Regarded as the second most important book to come out of Nazi Germany, Alfred Rosenberg's Der Mythus des zwanzigsten Jahrhunderts is a philosophical and political map which outlines the ideological background to the Nazi Party and maps out how that party viewed society, other races, social ordering, religion, art, aesthetics and the structure of the state. The "Mythus" to which Rosenberg (who was also editor of the Nazi Party newspaper) refers was the concept of blood, which, according to the preface, "unchains the racial world-revolution." Rosenberg's no-hold barred depiction of the history of Christianity earned it the accusation that it was anti-Christian, and that unjustified controversy overshadowed the most interesting sections of the book which deal with the world racial situation and the demand for racially homogenous states as the only method to preserve individual world cultures. Rosenberg was hanged at Nuremberg on charges of "waging wars of aggression" even though he had never served in the military, and it is likely that he was hanged purely because of this book. Contents Preface Book One: The Conflict of Values Chapter I. Race and Race Soul Chapter II. Love and Honour Chapter III. Mysticism and Action Book Two: Nature of Germanic Art Chapter I. Racial Aesthetics Chapter II. Will And Instinct Chapter III. Personality And Style Chapter IV. The Aesthetic Will Book Three: The Coming Reich Chapter I. Myth And Type Chapter II. The State And The Sexes Chapter III. Folk And State Chapter IV. Nordic German Law Chapter V. Church And School Chapter VI. A New System Of State Chapter VII. The Essential Unit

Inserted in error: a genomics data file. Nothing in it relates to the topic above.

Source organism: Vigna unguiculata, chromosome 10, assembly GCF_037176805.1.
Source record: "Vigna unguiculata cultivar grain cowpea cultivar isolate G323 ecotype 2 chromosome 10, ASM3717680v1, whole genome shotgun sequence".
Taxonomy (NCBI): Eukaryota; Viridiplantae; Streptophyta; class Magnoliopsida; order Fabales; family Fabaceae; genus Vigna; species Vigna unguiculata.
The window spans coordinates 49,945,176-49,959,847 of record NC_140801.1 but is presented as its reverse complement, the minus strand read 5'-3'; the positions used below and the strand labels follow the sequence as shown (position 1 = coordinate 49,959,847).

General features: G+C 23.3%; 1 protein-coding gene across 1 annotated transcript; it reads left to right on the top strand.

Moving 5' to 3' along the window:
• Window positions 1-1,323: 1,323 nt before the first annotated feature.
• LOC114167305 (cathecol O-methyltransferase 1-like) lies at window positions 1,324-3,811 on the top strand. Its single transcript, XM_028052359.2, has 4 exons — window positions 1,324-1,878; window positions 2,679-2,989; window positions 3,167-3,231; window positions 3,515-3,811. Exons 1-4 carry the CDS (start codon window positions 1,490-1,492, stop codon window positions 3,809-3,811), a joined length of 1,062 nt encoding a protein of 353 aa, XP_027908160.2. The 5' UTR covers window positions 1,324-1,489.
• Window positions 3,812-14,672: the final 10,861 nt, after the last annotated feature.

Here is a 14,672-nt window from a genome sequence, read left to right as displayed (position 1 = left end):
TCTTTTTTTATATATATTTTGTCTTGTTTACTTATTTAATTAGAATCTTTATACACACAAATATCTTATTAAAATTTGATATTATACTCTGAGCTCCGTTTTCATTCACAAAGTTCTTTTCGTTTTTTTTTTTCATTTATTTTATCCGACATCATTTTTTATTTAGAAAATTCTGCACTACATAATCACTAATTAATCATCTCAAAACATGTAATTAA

Author: Raoul Vaneigem